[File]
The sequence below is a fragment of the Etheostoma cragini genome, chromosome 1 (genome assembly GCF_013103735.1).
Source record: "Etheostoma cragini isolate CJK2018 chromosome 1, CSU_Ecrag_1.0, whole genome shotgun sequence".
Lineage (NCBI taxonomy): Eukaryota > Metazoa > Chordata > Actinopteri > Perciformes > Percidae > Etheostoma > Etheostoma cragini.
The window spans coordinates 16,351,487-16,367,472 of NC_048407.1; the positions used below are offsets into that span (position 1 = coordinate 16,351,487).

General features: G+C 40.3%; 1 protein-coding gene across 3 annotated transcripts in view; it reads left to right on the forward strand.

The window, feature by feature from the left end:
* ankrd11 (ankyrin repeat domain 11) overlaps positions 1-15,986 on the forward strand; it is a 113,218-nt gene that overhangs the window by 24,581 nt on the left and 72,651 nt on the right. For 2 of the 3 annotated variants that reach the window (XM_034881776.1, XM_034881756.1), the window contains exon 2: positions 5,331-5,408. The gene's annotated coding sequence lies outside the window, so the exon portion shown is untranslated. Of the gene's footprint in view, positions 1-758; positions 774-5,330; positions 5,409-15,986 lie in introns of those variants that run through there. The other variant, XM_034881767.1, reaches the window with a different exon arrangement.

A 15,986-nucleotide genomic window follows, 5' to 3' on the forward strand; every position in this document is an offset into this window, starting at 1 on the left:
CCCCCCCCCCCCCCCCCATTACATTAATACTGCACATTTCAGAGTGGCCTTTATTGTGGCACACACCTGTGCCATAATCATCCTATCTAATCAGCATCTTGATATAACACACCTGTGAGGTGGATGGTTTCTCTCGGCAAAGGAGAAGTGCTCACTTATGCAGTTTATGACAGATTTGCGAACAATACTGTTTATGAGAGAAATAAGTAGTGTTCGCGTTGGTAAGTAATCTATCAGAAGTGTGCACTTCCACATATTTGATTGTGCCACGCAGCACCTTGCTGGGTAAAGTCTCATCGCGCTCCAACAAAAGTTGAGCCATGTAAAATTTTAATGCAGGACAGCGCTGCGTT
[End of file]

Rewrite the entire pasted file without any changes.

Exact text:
The sequence below is a fragment of the Etheostoma cragini genome, chromosome 1 (genome assembly GCF_013103735.1).
Source record: "Etheostoma cragini isolate CJK2018 chromosome 1, CSU_Ecrag_1.0, whole genome shotgun sequence".
Lineage (NCBI taxonomy): Eukaryota > Metazoa > Chordata > Actinopteri > Perciformes > Percidae > Etheostoma > Etheostoma cragini.
The window spans coordinates 16,351,487-16,367,472 of NC_048407.1; the positions used below are offsets into that span (position 1 = coordinate 16,351,487).

General features: G+C 40.3%; 1 protein-coding gene across 3 annotated transcripts in view; it reads left to right on the forward strand.

The window, feature by feature from the left end:
* ankrd11 (ankyrin repeat domain 11) overlaps positions 1-15,986 on the forward strand; it is a 113,218-nt gene that overhangs the window by 24,581 nt on the left and 72,651 nt on the right. For 2 of the 3 annotated variants that reach the window (XM_034881776.1, XM_034881756.1), the window contains exon 2: positions 5,331-5,408. The gene's annotated coding sequence lies outside the window, so the exon portion shown is untranslated. Of the gene's footprint in view, positions 1-758; positions 774-5,330; positions 5,409-15,986 lie in introns of those variants that run through there. The other variant, XM_034881767.1, reaches the window with a different exon arrangement.

A 15,986-nucleotide genomic window follows, 5' to 3' on the forward strand; every position in this document is an offset into this window, starting at 1 on the left:
CCCCCCCCCCCCCCCCCATTACATTAATACTGCACATTTCAGAGTGGCCTTTATTGTGGCACACACCTGTGCCATAATCATCCTATCTAATCAGCATCTTGATATAACACACCTGTGAGGTGGATGGTTTCTCTCGGCAAAGGAGAAGTGCTCACTTATGCAGTTTATGACAGATTTGCGAACAATACTGTTTATGAGAGAAATAAGTAGTGTTCGCGTTGGTAAGTAATCTATCAGAAGTGTGCACTTCCACATATTTGATTGTGCCACGCAGCACCTTGCTGGGTAAAGTCTCATCGCGCTCCAACAAAAGTTGAGCCATGTAAAATTTTAATGCAGGACAGCGCTGCGTT